Prescription of tramadol is associated with higher rates of adverse clinical outcomes compared to codeine in patients with chronic non-cancer pain


1. A retrospective population-based cohort study found that the prescription of tramadol was significantly associated with all-cause mortality, cardiovascular events and fractures at higher rates than the prescription of codeine.

2. No difference in event rates for constipation, falls, delirium, opioid use disorder, or sleep disturbance was noted between tramadol and codeine users.

Level of Evidence Assessment: 2 (Good)

Study overview: Chronic non-cancer pain is very common in the general population and can significantly reduce quality of life. Opioid drugs are commonly prescribed for the management of chronic pain despite their extensive side effect profile. Tramadol and codeine are two widely prescribed weak opioids; this study aimed to compare the adverse events associated with tramadol versus codeine used to treat a range of pain presentations in adult patients. Xie et al. conducted a retrospective cohort study of the population in Catalonia, Spain, using the database of the System for the Development of Research in Primary Care (SIDIAP). A total of 368,960 patients who received tramadol or codeine between January 1, 2007 and December 31, 2017 were included in the final propensity matched cohort. The cumulative incidence over one year of all-cause mortality for patients who received tramadol was 12.86 per 1000 participants compared to 5.59 per 1000 in the codeine group. The incidence at 1 year of cardiovascular disease was 9.97 / 1000 participants in the tramadol group versus 8.62 / 1000 in the codeine group; finally, the incidence of fractures was 12.07 / 1000 for tramadol and 8.08 / 1000 for codeine. There was no significant difference in the rates of constipation, delirium, falls, opioid abuse / dependence, and sleep disturbance between the two groups. This study found that tramadol is associated with a higher risk of specific adverse events over a period of one year compared to codeine in the Spanish population studied. It contributes important data to our understanding of the safety profile of weak opioids in chronic non-cancer pain, which is very important given the frequency with which they are prescribed. A main limitation of this study was its retrospective design, which does not control for potential confounders. In addition, the use of a single database makes the data subject to information bias. Likewise, the measurement of exposure by prescription of tramadol or codeine may not represent actual drug use (i.e. a prescription is dispensed but may be partially or totally unused), therefore, the incidence values ​​of adverse reactions reported here should be interpreted with caution. Despite these drawbacks, Xie et al. collected data from a strong cohort and explored in depth the safety of common pain relievers.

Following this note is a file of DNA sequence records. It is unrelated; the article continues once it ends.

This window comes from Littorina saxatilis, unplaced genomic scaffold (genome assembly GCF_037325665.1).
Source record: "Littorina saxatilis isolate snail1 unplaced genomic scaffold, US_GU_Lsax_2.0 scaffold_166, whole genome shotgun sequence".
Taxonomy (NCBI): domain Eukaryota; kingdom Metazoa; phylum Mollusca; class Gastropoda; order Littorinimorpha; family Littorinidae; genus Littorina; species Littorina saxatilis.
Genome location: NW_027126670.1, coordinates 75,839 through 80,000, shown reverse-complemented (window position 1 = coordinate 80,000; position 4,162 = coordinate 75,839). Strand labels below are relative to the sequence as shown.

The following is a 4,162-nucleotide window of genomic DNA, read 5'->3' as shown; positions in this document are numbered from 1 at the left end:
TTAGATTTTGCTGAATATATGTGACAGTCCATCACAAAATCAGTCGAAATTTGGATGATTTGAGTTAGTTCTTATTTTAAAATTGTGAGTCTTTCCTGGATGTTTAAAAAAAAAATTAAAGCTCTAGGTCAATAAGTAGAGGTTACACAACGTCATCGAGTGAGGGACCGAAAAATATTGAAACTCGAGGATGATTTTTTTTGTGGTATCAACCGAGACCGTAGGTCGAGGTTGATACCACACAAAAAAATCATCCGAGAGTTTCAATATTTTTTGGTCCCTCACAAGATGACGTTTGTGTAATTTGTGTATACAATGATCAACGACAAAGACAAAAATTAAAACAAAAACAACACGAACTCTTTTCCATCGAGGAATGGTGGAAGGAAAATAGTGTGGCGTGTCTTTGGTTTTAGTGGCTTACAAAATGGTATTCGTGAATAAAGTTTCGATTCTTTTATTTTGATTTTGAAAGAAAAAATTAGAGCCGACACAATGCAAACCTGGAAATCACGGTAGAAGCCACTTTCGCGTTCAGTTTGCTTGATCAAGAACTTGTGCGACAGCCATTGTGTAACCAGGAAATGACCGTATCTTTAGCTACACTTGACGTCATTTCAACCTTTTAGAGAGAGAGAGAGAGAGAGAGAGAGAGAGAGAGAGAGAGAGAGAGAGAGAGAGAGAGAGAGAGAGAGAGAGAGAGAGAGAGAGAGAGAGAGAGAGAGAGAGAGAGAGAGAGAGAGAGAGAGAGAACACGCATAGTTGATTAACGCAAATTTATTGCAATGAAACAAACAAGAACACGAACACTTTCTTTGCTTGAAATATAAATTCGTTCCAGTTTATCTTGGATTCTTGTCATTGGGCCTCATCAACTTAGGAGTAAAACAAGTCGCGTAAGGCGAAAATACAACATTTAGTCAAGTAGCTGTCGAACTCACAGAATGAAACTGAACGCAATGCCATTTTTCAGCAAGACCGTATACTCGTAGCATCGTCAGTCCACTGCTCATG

Click here to read the study in JAMA

Click here to read an accompanying editorial in JAMA

Relevant reading: Opioids for chronic non-cancer pain: a meta-analysis of efficacy and side effects

In depth [retrospective cohort study]: SIDIAP was the main source of data in this study; this database is based on electronic health records, socio-demographic factors and pharmacy declarations from the region of Catalonia. It has been previously validated. New prescriptions of tramadol or codeine were taken into account in a 12-month retrospective window. Patients were excluded if they had been prescribed opioids for a history of trauma or major surgery, or if they had a current opioid prescription within 12 months of the referral date. Propensity score matching was used to control for possible confusion in this study, calculated using logistic regression including all baseline patient characteristics. Study results were assessed using the International Classification of Diseases (ICD-10) code for the following events known to be associated with opioid use: all-cause mortality, cardiovascular event (accident cerebrovascular, arrhythmia, myocardial infarction, heart failure), fracture, falls, delirium, constipation, sleep disturbances, opioid abuse / dependence. Kaplan Meier survival curves and hazard ratios were used to summarize event rates since the index date. The most frequent indications for the prescription of opioids in the tramadol and codeine groups were respectively: back pain (47.5%, 48.5%), neck / shoulder (28.6%, 29.5%) and osteoarthritis. (15.3%, 15.5%). The incidence of all-cause mortality, cardiovascular disease and fractures in 1 year per 1000 participants is listed as follows for the tramadol cohort versus the codeine cohort, with 95% confidence intervals: 12.86 (12, 34-13.38) versus 5.59 (5.25-5.94) for mortality, 9.97 (9.50-10.43) versus 8.62 (8.19-9.05) for cardiovascular disease, 12.07 (11.56-12.57) versus 8.08 (7.67-8.50) for fractures. The risk ratios for each adverse event in the tramadol group versus codeine group are as follows, with 95% confidence intervals listed: mortality 2.31 (2.08-2.56), cardiovascular events 1.15 (1.05-1.27) and fractures 1.50 (1.37-1.65). The sensitivity analysis demonstrated that the higher risk of mortality associated with the prescription of tramadol compared to codeine was significantly associated with a younger age (hazard ratio 3.14, 95% confidence interval [1.82-5.41]) compared to the elderly. Cardiovascular events were more likely to occur in women (1.32, [1.19-1.46]) compared to men.

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